Tweaking the View
Finally, today, I’m planting seeds. “Too late to plant seeds,” you say? Or, perhaps you’re thinking that it’s way too early, with the coldest days of the year still about a month away. Well, the seeds I’m talking about aren’t vegetable or flower seeds; they’re tree and shrub seeds.
Planting seeds is a way to get lots of new plants at little or no cost. The seeds I’m going to be planting are ones that I collected this past summer, fall, and yesterday.
I already grow way too many plants but I need these plants for a barrier. The rear of my property backs up to a rail trail which, from spring through fall, is a wall of greenery in a swath about twenty feet wide. Nothing special, just whatever popped up there naturally, mostly bush honeysuckles and some viburnums nearby with black cherries and ashes further in. Grape or bittersweet vines clamber up whatever they can latch onto. Leafless, now, these plants don’t present a particularly pretty sight.
What’s needed is some winter color and greenery. Closer in, I’m planning a screen with winterberry (Ilex verticillata), Meserve holly (Ilex x meserveae), and arborvitae (Thuja occidentalis, this one purchased as plants).
A couple of larger trees — black tupelo (Nyssa sylvatica) and red maple (Acer rubrum) — will beef up the naturally rag tag mix of trees further in.
I’m also sowing seeds of Nanking cherry (Prunus tomentosa). It’s one of my favorite large bushes for its spectacular show of pinkish white blossoms in early spring and its equally spectacular show and abundance of delicious, juicy, small cherries in summer. All on a carefree, very tough and very cold-hardy plant.
Seeds of woody plants that ripen in early summer will sprout almost as soon as they touch down to soil. Red maple (Acer rubrum) is a good example of an early-ripening seed.
A friend collected some from his trees. I sowed them, they sprouted quickly, and I now have some healthy seedlings a foot or so tall.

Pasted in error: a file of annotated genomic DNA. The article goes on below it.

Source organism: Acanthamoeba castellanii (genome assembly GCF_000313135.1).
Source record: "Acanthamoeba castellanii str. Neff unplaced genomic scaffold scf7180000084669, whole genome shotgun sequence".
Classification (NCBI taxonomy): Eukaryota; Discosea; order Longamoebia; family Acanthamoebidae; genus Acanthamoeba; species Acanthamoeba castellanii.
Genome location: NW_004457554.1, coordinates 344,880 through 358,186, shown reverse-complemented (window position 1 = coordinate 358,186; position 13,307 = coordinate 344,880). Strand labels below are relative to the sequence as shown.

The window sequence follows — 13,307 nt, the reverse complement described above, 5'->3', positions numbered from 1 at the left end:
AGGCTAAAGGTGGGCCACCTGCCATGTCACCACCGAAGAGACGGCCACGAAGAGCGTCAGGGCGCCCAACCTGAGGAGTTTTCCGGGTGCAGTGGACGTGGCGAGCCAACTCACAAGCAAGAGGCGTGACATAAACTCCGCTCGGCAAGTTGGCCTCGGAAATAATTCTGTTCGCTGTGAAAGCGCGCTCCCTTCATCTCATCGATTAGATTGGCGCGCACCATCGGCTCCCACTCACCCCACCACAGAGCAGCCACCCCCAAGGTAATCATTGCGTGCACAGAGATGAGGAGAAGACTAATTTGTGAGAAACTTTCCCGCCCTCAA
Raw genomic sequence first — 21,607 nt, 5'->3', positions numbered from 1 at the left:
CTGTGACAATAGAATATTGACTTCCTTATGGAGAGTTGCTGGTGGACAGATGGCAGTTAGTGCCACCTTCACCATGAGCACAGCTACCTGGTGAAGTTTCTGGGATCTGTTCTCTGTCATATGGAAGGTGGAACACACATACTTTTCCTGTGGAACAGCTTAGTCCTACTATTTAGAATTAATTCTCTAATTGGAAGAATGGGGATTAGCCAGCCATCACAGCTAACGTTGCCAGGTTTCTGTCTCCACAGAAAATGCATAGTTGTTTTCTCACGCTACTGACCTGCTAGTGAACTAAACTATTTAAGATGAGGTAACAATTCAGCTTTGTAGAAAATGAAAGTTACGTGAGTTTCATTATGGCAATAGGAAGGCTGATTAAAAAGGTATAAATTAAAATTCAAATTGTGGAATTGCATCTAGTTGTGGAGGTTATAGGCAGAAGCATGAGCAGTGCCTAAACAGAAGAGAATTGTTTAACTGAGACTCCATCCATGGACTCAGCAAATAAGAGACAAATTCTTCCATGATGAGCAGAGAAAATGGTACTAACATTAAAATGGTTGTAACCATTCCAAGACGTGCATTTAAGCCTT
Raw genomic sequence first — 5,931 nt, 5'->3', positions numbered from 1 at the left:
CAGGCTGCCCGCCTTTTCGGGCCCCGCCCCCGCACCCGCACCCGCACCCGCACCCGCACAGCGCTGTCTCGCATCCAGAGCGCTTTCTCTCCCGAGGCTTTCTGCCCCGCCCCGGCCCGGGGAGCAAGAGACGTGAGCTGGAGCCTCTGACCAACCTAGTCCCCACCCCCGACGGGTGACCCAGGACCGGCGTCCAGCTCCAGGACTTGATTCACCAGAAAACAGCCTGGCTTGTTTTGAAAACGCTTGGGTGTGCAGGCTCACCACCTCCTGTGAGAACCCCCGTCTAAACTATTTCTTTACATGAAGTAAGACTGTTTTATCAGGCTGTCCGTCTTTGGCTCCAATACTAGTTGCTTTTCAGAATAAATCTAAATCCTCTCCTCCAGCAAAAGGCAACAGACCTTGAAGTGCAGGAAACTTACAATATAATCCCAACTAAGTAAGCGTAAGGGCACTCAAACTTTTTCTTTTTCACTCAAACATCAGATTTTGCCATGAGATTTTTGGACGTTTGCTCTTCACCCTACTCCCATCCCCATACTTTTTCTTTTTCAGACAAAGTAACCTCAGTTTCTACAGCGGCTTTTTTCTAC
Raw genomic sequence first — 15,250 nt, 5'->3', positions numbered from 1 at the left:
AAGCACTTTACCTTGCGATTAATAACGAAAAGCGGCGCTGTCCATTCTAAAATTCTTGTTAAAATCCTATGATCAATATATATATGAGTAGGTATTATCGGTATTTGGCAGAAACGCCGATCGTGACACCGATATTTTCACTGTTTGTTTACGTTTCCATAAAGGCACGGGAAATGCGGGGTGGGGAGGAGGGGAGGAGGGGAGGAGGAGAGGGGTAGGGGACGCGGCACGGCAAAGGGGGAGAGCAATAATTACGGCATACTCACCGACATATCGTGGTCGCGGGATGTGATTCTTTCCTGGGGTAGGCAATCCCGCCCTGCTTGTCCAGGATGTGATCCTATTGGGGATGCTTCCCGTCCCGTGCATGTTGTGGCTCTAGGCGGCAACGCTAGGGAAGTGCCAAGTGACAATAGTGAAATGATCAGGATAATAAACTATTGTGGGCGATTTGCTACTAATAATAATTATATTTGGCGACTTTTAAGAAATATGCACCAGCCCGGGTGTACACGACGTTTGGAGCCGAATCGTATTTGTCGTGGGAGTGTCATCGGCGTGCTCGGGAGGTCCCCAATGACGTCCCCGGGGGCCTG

Many woody plants bear seeds that don’t ripen until late summer or early fall. If these seeds sprouted as soon as they touched soil, the resulting tender, young sprouts would succumb to winter cold. To avoid this, they sit and wait until they feel that winter has passed. They gauge this, via their hormones, by the amount of cold they’ve experienced. Levels of the hormone abscisic acid, which keeps seeds dormant, decrease as cold wears on.
Seeds typically need exposure of one to two months, or about 1,000 hours, in a moist, cold environment before they can be convinced that it’s safe to sprout. Cold temperatures, between about 30 and 45 degrees Fahrenheit, not frigid temperatures, are what flick this switch. Depending on location, such temperatures might be experienced partly in fall and partly in spring, or mostly in fall.
Other types of dormancy might also need to be overcome before a seed will sprout. Some seeds have a separate dormancy for root growth, overcome with warm, moist conditions. Root growth must precede shoot growth.
Warm, moist conditions also may be initially needed for seeds with especially tough coats, to soften them or give microbes the opportunity to erode the surface.
To start, I’m soaking the winterberry, holly, black tupelo, and Nanking cherry seeds in water for a couple of days, changing the water daily. Soaking does three things: First, it makes sure the seeds are well hydrated; second, it makes fruits fall apart to release their seeds; and third, it leaches out potential sprouting inhibitors. Sprouting inhibitors prevent seeds within moist, fleshy fruits from sprouting within.
In a couple of days, I’ll plant my soaked seeds in flats of potting soil, water them, cover them, and set them in my garage. (The holly and winterberry fruits still are more or less intact so I’ll just plant the whole fruits in the potting soil.) In the garage, temperatures are somewhat moderated as compared with outdoor temperatures.
As soon as the seeds sprout — still, after many years of doing this, an exciting moment for me — I’ll move them to a bright window, the greenhouse, or, depending on outdoor temperatures, outdoors.
After a few inches of growth, individual plants get more space in their own pots or a nursery bed. And, after a year or two, they move to their permanent homes.
I took seeds for the hollies and winterberries from clonal plants, that is, plants of named varieties. Clonal plants are exact replicas of the mother plants from which they were propagated. The holly varieties were all female, the variety Blue Princess, except for one male, Blue Boy, there to provide pollen so the Princesses would bear their flashy red berries. I can’t remember the variety name of my female winterberry.
Each of the seedlings I’ll be growing will be a genetic mix, each different from each other and their mothers, although not necessarily obviously so. In the case of holly and winterberry, half of the seedlings will, theoretically, be the more desirable females. (One male can sire as many as about eight females.)
All this may seem like a lot of trouble when I could just purchase plants from a nursery. But I find looking at a mature plant that I planted very rewarding. The amount of satisfaction I get is indirectly proportional to the size of plant I started with. Hence, growing trees and shrubs from seeds is especially satisfying.